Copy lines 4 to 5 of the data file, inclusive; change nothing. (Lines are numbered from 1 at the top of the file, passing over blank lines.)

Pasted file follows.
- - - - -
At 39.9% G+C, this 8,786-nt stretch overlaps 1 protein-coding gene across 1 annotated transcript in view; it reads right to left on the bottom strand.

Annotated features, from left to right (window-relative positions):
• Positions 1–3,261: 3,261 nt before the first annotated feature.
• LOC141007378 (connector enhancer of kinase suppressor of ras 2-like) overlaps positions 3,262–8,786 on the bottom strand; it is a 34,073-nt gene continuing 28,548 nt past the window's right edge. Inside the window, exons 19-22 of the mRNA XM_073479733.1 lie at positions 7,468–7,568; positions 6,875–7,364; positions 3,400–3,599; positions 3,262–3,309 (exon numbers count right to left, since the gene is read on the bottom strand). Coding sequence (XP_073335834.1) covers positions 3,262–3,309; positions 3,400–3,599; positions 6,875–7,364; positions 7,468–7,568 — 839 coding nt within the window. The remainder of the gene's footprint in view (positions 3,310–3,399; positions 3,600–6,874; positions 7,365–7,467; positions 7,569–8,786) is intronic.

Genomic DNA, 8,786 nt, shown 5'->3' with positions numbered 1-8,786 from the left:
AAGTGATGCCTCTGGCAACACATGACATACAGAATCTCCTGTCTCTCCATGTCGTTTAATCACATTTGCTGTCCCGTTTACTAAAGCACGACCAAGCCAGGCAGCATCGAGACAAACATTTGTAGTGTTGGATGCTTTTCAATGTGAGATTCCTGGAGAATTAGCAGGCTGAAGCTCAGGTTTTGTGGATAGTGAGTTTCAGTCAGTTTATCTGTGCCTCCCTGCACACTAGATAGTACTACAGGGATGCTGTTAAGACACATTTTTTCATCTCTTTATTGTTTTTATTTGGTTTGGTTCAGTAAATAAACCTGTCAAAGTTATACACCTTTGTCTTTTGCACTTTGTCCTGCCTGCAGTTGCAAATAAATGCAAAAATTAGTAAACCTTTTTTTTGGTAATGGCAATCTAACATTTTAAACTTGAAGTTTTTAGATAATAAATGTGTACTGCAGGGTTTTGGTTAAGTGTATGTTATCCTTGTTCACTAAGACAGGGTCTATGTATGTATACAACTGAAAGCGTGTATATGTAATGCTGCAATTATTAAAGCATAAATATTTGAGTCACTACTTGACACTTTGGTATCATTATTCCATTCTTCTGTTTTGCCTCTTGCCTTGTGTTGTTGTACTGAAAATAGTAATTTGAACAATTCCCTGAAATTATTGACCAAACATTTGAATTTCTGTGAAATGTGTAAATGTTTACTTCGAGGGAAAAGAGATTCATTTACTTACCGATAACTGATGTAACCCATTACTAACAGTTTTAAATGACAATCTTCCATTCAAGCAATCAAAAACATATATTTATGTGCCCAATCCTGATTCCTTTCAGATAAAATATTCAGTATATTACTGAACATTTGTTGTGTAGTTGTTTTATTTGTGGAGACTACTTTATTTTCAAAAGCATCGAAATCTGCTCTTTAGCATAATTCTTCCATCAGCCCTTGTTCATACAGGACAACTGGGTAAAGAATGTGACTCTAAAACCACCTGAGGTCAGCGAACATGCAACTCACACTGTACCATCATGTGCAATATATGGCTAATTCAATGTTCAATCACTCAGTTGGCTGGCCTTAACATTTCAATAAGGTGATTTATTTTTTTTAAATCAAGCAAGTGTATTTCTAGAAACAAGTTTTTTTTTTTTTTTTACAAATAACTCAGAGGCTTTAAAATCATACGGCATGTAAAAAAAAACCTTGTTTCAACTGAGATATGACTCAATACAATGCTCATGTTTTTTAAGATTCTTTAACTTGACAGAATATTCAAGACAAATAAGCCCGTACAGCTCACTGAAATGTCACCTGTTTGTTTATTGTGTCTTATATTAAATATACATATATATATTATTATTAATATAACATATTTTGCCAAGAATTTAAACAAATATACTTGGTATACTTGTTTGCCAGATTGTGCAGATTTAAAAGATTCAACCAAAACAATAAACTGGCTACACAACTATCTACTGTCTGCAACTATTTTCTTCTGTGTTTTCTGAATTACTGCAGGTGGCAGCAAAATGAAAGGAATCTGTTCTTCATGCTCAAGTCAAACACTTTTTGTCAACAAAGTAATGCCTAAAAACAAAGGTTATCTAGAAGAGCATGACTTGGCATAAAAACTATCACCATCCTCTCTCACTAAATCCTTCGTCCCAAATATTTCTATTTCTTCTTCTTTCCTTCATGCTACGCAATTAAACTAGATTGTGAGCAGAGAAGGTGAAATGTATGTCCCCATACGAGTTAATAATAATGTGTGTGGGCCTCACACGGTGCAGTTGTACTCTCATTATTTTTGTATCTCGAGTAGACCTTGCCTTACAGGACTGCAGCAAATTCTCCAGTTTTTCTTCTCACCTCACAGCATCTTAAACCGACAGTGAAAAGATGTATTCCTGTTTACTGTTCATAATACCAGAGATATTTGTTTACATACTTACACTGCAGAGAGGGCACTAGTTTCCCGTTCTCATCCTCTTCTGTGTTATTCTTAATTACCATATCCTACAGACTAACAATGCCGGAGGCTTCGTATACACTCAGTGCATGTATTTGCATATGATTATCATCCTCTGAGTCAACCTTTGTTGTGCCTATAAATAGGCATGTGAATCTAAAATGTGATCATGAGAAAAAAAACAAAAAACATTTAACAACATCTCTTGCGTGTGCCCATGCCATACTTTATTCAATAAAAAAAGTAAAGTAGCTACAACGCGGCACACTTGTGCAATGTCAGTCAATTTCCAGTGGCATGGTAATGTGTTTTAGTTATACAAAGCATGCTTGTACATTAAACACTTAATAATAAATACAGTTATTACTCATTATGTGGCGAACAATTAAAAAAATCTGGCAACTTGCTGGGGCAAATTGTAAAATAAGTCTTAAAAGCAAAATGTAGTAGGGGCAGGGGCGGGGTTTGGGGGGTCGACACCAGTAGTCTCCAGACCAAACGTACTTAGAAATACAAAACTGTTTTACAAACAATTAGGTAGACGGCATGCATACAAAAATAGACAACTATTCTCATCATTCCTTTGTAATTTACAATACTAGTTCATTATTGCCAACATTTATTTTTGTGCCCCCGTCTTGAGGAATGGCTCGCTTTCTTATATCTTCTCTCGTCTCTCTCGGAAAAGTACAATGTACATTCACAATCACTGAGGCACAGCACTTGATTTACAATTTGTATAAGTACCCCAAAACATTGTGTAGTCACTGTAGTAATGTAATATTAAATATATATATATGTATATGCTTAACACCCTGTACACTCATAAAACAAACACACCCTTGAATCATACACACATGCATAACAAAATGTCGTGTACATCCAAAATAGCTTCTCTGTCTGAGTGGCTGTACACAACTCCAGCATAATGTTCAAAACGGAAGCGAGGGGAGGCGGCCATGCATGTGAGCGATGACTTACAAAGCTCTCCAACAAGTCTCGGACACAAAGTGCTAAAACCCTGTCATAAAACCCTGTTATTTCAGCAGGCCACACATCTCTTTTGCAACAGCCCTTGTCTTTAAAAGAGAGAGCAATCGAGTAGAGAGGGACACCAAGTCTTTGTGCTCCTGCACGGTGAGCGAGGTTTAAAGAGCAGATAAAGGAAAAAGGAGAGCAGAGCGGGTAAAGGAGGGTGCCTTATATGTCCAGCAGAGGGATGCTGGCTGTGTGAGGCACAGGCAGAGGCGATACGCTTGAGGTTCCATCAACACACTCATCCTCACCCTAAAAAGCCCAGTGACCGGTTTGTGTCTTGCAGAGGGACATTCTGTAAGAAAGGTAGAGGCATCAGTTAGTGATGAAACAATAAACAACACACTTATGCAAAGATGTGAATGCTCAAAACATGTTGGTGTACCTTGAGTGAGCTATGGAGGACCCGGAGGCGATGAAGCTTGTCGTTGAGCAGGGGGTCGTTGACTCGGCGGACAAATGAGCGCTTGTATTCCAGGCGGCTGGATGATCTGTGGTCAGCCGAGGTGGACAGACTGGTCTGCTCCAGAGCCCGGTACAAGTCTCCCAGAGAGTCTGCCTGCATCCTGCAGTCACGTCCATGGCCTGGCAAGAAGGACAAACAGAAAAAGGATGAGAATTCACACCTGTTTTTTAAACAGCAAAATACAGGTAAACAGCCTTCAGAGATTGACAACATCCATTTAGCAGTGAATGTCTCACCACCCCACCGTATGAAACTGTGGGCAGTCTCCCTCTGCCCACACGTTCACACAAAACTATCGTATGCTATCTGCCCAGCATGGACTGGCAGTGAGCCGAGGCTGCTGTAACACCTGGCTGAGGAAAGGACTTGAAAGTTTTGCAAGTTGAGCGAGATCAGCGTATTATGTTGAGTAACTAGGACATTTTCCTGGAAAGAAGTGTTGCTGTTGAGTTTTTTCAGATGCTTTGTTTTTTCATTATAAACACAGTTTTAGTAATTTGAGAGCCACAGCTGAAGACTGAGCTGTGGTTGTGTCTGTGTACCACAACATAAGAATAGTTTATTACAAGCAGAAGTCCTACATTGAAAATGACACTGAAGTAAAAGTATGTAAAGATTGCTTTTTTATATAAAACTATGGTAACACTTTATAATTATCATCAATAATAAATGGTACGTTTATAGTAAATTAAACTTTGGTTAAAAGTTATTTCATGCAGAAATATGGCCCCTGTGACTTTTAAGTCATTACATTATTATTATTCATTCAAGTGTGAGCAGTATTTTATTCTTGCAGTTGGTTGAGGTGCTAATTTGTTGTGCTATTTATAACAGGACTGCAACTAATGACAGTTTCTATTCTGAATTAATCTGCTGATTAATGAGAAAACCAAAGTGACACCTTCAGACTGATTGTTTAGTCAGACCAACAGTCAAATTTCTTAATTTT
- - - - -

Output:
• LOC141007378 (connector enhancer of kinase suppressor of ras 2-like) overlaps positions 3,262–8,786 on the bottom strand; it is a 34,073-nt gene continuing 28,548 nt past the window's right edge. Inside the window, exons 19-22 of the mRNA XM_073479733.1 lie at positions 7,468–7,568; positions 6,875–7,364; positions 3,400–3,599; positions 3,262–3,309 (exon numbers count right to left, since the gene is read on the bottom strand). Coding sequence (XP_073335834.1) covers positions 3,262–3,309; positions 3,400–3,599; positions 6,875–7,364; positions 7,468–7,568 — 839 coding nt within the window. The remainder of the gene's footprint in view (positions 3,310–3,399; positions 3,600–6,874; positions 7,365–7,467; positions 7,569–8,786) is intronic.

Genomic DNA, 8,786 nt, shown 5'->3' with positions numbered 1-8,786 from the left: